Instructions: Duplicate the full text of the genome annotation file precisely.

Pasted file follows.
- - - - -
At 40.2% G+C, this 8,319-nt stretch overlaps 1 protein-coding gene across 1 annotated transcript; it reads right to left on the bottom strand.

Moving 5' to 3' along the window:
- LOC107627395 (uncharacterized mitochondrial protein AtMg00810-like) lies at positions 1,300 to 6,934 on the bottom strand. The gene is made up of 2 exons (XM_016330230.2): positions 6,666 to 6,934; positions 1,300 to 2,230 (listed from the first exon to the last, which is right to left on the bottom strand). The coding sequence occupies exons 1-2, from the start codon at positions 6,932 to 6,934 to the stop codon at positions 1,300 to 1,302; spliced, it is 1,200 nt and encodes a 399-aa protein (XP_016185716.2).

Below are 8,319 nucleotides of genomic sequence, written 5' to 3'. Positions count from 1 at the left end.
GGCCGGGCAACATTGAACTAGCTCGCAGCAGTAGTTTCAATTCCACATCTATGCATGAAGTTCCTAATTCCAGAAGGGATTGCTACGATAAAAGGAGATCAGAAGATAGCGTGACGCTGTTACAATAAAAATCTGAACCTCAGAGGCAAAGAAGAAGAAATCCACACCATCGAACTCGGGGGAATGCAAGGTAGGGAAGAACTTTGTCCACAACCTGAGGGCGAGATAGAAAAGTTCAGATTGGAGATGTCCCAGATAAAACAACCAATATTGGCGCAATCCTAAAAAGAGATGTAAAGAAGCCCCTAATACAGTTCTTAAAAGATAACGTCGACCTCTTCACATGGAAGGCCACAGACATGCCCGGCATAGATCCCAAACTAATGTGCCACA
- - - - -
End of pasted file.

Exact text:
At 40.2% G+C, this 8,319-nt stretch overlaps 1 protein-coding gene across 1 annotated transcript; it reads right to left on the bottom strand.

Moving 5' to 3' along the window:
- LOC107627395 (uncharacterized mitochondrial protein AtMg00810-like) lies at positions 1,300 to 6,934 on the bottom strand. The gene is made up of 2 exons (XM_016330230.2): positions 6,666 to 6,934; positions 1,300 to 2,230 (listed from the first exon to the last, which is right to left on the bottom strand). The coding sequence occupies exons 1-2, from the start codon at positions 6,932 to 6,934 to the stop codon at positions 1,300 to 1,302; spliced, it is 1,200 nt and encodes a 399-aa protein (XP_016185716.2).

Below are 8,319 nucleotides of genomic sequence, written 5' to 3'. Positions count from 1 at the left end.
GGCCGGGCAACATTGAACTAGCTCGCAGCAGTAGTTTCAATTCCACATCTATGCATGAAGTTCCTAATTCCAGAAGGGATTGCTACGATAAAAGGAGATCAGAAGATAGCGTGACGCTGTTACAATAAAAATCTGAACCTCAGAGGCAAAGAAGAAGAAATCCACACCATCGAACTCGGGGGAATGCAAGGTAGGGAAGAACTTTGTCCACAACCTGAGGGCGAGATAGAAAAGTTCAGATTGGAGATGTCCCAGATAAAACAACCAATATTGGCGCAATCCTAAAAAGAGATGTAAAGAAGCCCCTAATACAGTTCTTAAAAGATAACGTCGACCTCTTCACATGGAAGGCCACAGACATGCCCGGCATAGATCCCAAACTAATGTGCCACA